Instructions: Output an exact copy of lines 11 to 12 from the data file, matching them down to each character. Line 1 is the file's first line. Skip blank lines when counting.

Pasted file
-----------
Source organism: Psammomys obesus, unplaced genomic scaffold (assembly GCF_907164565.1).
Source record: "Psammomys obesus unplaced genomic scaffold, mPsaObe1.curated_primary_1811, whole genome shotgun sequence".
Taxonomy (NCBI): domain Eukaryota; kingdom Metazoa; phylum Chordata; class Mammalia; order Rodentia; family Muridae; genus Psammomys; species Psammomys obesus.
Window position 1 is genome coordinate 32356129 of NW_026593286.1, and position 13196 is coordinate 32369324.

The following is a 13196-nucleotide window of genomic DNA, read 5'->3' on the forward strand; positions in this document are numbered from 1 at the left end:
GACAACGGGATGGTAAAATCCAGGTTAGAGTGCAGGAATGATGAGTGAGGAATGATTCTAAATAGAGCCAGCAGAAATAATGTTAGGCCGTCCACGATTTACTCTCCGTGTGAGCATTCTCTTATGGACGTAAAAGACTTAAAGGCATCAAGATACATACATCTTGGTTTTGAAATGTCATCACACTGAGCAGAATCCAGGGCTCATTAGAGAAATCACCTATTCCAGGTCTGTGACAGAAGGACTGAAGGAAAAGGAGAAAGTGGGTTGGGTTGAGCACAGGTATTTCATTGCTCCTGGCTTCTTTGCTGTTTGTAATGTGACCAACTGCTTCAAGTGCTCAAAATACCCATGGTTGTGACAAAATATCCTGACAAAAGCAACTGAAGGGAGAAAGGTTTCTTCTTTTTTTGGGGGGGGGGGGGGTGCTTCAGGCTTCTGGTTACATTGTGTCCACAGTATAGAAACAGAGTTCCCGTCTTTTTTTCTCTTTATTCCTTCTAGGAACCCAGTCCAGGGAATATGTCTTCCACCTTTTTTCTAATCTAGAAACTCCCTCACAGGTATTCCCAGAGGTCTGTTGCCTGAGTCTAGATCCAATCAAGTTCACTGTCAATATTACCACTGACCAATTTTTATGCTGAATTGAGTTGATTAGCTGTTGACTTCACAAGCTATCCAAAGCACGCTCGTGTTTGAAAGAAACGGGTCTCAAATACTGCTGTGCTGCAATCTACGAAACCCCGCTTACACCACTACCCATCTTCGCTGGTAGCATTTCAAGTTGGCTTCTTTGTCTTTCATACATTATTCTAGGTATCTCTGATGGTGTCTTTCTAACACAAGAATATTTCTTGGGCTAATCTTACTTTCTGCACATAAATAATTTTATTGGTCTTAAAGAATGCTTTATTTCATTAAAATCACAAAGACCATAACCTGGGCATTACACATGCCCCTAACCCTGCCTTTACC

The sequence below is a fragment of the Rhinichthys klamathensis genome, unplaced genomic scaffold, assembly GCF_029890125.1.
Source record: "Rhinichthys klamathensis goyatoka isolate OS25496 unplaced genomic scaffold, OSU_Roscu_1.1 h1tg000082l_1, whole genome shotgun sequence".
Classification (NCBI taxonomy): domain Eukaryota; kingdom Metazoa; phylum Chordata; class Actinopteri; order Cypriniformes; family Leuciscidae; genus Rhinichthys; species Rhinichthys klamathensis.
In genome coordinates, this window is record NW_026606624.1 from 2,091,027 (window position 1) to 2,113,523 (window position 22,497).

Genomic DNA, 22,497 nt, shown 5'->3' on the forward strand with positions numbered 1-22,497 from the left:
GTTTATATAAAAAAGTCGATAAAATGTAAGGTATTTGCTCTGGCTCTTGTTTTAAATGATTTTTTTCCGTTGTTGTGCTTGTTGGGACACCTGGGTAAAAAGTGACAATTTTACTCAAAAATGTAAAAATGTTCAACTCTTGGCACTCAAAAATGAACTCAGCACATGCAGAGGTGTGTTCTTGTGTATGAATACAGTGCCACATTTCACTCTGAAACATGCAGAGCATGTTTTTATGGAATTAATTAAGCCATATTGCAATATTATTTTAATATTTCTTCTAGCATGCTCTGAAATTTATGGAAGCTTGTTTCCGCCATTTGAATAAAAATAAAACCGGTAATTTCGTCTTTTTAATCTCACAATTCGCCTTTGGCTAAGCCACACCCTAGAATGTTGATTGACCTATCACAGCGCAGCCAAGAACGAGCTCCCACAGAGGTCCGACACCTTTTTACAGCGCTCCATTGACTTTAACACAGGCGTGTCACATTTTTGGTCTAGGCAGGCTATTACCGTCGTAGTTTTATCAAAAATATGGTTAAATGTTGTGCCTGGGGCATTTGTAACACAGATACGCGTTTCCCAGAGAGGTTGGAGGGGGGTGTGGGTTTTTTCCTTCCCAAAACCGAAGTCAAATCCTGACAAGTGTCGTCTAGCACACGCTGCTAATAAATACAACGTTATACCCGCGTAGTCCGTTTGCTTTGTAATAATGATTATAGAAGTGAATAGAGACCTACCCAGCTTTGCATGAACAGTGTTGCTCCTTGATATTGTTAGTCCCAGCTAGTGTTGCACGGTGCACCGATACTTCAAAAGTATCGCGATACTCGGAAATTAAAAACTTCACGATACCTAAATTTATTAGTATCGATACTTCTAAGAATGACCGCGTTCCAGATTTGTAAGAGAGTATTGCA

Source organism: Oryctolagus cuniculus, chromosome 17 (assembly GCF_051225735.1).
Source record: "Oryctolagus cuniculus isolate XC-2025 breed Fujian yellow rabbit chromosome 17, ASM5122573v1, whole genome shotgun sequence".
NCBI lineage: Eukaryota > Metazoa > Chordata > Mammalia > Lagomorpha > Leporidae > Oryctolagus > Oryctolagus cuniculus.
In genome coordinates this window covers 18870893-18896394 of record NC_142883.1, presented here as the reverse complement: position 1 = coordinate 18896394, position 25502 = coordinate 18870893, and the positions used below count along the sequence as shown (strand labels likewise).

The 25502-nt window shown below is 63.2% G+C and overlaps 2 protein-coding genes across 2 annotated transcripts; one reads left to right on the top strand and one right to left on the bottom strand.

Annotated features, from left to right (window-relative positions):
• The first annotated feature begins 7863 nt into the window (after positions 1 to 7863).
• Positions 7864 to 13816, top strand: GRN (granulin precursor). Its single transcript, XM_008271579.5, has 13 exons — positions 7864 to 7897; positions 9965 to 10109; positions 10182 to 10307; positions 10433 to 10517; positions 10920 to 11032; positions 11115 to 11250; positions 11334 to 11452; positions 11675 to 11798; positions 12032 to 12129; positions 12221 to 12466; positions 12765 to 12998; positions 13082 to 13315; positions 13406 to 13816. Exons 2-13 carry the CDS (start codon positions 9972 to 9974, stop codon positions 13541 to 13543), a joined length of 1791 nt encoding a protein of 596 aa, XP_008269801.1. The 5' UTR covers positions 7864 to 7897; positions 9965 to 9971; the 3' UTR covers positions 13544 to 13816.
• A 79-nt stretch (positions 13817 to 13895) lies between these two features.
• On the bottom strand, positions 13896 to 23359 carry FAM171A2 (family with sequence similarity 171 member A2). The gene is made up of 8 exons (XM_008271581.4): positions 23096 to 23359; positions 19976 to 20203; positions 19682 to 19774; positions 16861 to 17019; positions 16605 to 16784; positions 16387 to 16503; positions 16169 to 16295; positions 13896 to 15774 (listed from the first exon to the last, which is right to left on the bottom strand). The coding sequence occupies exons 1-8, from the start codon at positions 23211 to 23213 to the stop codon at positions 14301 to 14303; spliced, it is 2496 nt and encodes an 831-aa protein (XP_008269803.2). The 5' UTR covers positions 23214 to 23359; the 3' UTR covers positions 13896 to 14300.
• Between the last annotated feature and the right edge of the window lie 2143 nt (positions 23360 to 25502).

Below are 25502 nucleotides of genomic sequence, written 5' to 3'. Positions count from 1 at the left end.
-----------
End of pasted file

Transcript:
Genomic DNA, 22,497 nt, shown 5'->3' on the forward strand with positions numbered 1-22,497 from the left:
GTTTATATAAAAAAGTCGATAAAATGTAAGGTATTTGCTCTGGCTCTTGTTTTAAATGATTTTTTTCCGTTGTTGTGCTTGTTGGGACACCTGGGTAAAAAGTGACAATTTTACTCAAAAATGTAAAAATGTTCAACTCTTGGCACTCAAAAATGAACTCAGCACATGCAGAGGTGTGTTCTTGTGTATGAATACAGTGCCACATTTCACTCTGAAACATGCAGAGCATGTTTTTATGGAATTAATTAAGCCATATTGCAATATTATTTTAATATTTCTTCTAGCATGCTCTGAAATTTATGGAAGCTTGTTTCCGCCATTTGAATAAAAATAAAACCGGTAATTTCGTCTTTTTAATCTCACAATTCGCCTTTGGCTAAGCCACACCCTAGAATGTTGATTGACCTATCACAGCGCAGCCAAGAACGAGCTCCCACAGAGGTCCGACACCTTTTTACAGCGCTCCATTGACTTTAACACAGGCGTGTCACATTTTTGGTCTAGGCAGGCTATTACCGTCGTAGTTTTATCAAAAATATGGTTAAATGTTGTGCCTGGGGCATTTGTAACACAGATACGCGTTTCCCAGAGAGGTTGGAGGGGGGTGTGGGTTTTTTCCTTCCCAAAACCGAAGTCAAATCCTGACAAGTGTCGTCTAGCACACGCTGCTAATAAATACAACGTTATACCCGCGTAGTCCGTTTGCTTTGTAATAATGATTATAGAAGTGAATAGAGACCTACCCAGCTTTGCATGAACAGTGTTGCTCCTTGATATTGTTAGTCCCAGCTAGTGTTGCACGGTGCACCGATACTTCAAAAGTATCGCGATACTCGGAAATTAAAAACTTCACGATACCTAAATTTATTAGTATCGATACTTCTAAGAATGACCGCGTTCCAGATTTGTAAGAGAGTATTGCA